Be an explorer of the world instead of a tourist stuck in hotel rooms — travel to remote places around the world and explore these lost cities and distant islands. Here are 7 of the most remote places in the world that you might want to tread:

NUVANUT, CANADA

baffin-bay-ice-berg-canadaIn the far northern reaches of Canada, you can walk on water. There’s a frozen territory in Nunavut, a mile out to sea on Canada’s Baffin Bay. There, you risk some slippery footing, but you can clamber up a half-pipe inside this massive berg.

 

RIFUGIO TORRE DI PISA, DOLOMITES, ITALYrifugio-torre-di-pisa-hotel-italy

In the Italian Dolomites, you’ll see hostel called Rifugio Torre di Pisa. But before you get there and see the world from above, you’ll have to plan the two-to-three-hour hike accordingly as it oly open from June to October.

 

CASA ANDINA, LAKE TITICACA, PERU

remote-hotels-casa-andina-isla-suasi-lake-titicaca-peruA four-hour speedboat ride across Lake Titicaca whisks guests to Casa Andina’s secluded location on Isla Suasi, where there’s no electricity, television, inhabitants, or buildings.

 

KOKOPELLI’S CAVE BED & BREAKFAST, FARMINGTON, NEW MEXICO

remote-hotels-kokopellis-cave-new-mexicoYou’ll climb over fences, turn down dirt paths, and ultimately go down a sandstone trail 70 feet below ground level to reach Kokopelli’s, a 1,650-square-foot bed and breakfast built inside a 65-million-year-old rock formation.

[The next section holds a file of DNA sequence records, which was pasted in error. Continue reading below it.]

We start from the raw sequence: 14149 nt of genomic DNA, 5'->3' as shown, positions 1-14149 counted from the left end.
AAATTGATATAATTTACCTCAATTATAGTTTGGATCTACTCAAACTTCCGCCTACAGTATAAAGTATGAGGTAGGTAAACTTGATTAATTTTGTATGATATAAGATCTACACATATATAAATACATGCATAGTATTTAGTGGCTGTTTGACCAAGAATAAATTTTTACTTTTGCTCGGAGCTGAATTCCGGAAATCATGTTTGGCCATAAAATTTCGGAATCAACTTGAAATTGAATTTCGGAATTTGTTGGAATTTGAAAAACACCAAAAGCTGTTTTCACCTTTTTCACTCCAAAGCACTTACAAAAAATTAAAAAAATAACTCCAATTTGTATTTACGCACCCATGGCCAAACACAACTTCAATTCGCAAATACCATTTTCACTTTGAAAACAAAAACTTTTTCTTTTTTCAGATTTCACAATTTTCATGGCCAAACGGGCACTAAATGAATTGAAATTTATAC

THE MINORITY VILLAGES OF GUIZHOU, CHINA

dali-guizhou-chinaDrive three hours from Guiyang City until you reach Dali, a charming village. As you pass through rolling mountains, stop along the way and buy crafts (such as hand-made paper) made by the Dong, Buyi, and Miao people. The Indigo Lodge in nearby Zhaoxing, a beautiful Dong village, offers simple accommodations in a traditional setting.

 

“THE DOOR TO HELL,” DERWEZE, AHAL PROVINCE, TURKMENISTAN

darvaza-doorway-to-hell-turkmenistan-3-alamyLocated in the middle of the Karakum Desert in Turkmenistan is the “Door to Hell,” a name locals gave to a 230-foot-wide crater that simply won’t stop burning. The scientists decided to light the crater on fire to burn off the methane, creating a Dante-esque anomaly that has remained lit for the past 40-plus years. Recently, the crater has become more of a tourist attraction, but it’s still primarily a destination for adventurers.

 

THE PRINCIPALITY OF SEALAND

sealand-micronation-sign-mapheadIt might not look like much, but that lone structure 7 miles off the coast of Suffolk is the Principality of Sealand, the brainchild of an eccentric pirate radio broadcaster. The isolated nation in the North Sea boasts a flag, anthem, and even a soccer team. Sealand currently has a population of one: a caretaker who lives on the platform.

Source: Condé Nast Traveler